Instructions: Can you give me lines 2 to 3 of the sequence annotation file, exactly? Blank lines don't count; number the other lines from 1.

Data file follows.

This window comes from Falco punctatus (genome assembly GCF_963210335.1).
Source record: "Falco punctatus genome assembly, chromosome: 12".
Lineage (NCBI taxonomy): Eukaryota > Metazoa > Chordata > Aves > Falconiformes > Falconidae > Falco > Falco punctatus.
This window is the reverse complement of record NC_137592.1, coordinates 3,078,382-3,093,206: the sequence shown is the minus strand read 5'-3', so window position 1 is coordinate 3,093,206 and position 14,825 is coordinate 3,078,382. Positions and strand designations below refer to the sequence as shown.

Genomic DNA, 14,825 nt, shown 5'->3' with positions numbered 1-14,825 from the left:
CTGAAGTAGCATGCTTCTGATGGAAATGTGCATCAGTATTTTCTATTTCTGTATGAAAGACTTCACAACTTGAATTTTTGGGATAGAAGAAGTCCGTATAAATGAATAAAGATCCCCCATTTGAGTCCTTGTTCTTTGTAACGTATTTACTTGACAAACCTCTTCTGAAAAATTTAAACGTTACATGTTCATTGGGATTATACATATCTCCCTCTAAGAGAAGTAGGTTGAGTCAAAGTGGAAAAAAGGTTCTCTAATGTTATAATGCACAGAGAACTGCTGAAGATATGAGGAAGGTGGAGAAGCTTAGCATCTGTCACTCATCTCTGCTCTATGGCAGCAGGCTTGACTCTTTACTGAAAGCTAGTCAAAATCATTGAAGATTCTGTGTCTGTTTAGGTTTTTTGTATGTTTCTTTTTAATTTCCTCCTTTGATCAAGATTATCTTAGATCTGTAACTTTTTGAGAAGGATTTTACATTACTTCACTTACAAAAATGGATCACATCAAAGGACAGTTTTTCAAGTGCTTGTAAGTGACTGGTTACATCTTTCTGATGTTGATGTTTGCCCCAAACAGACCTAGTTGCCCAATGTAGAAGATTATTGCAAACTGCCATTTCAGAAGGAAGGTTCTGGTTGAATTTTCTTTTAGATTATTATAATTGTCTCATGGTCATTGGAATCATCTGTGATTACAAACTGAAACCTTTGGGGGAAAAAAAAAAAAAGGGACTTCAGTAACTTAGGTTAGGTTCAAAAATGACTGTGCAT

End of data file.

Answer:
Source record: "Falco punctatus genome assembly, chromosome: 12".
Lineage (NCBI taxonomy): Eukaryota > Metazoa > Chordata > Aves > Falconiformes > Falconidae > Falco > Falco punctatus.